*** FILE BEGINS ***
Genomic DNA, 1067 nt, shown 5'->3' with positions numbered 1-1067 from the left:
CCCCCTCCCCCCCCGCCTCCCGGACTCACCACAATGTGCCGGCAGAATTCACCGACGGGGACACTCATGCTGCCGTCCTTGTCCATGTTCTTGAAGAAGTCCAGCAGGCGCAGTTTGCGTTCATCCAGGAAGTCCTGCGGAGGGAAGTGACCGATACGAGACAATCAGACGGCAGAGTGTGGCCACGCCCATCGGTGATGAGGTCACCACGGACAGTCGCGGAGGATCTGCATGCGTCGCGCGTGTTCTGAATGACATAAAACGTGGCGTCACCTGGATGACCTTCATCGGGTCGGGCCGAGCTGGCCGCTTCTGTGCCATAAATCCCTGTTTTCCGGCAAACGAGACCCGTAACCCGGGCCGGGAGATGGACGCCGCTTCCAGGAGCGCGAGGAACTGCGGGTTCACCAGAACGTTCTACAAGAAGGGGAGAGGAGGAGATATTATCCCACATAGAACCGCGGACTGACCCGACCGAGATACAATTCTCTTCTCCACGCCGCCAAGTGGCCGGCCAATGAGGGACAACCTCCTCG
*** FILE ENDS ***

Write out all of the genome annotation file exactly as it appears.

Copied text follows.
Genomic DNA, 1067 nt, shown 5'->3' with positions numbered 1-1067 from the left:
CCCCCTCCCCCCCCGCCTCCCGGACTCACCACAATGTGCCGGCAGAATTCACCGACGGGGACACTCATGCTGCCGTCCTTGTCCATGTTCTTGAAGAAGTCCAGCAGGCGCAGTTTGCGTTCATCCAGGAAGTCCTGCGGAGGGAAGTGACCGATACGAGACAATCAGACGGCAGAGTGTGGCCACGCCCATCGGTGATGAGGTCACCACGGACAGTCGCGGAGGATCTGCATGCGTCGCGCGTGTTCTGAATGACATAAAACGTGGCGTCACCTGGATGACCTTCATCGGGTCGGGCCGAGCTGGCCGCTTCTGTGCCATAAATCCCTGTTTTCCGGCAAACGAGACCCGTAACCCGGGCCGGGAGATGGACGCCGCTTCCAGGAGCGCGAGGAACTGCGGGTTCACCAGAACGTTCTACAAGAAGGGGAGAGGAGGAGATATTATCCCACATAGAACCGCGGACTGACCCGACCGAGATACAATTCTCTTCTCCACGCCGCCAAGTGGCCGGCCAATGAGGGACAACCTCCTCG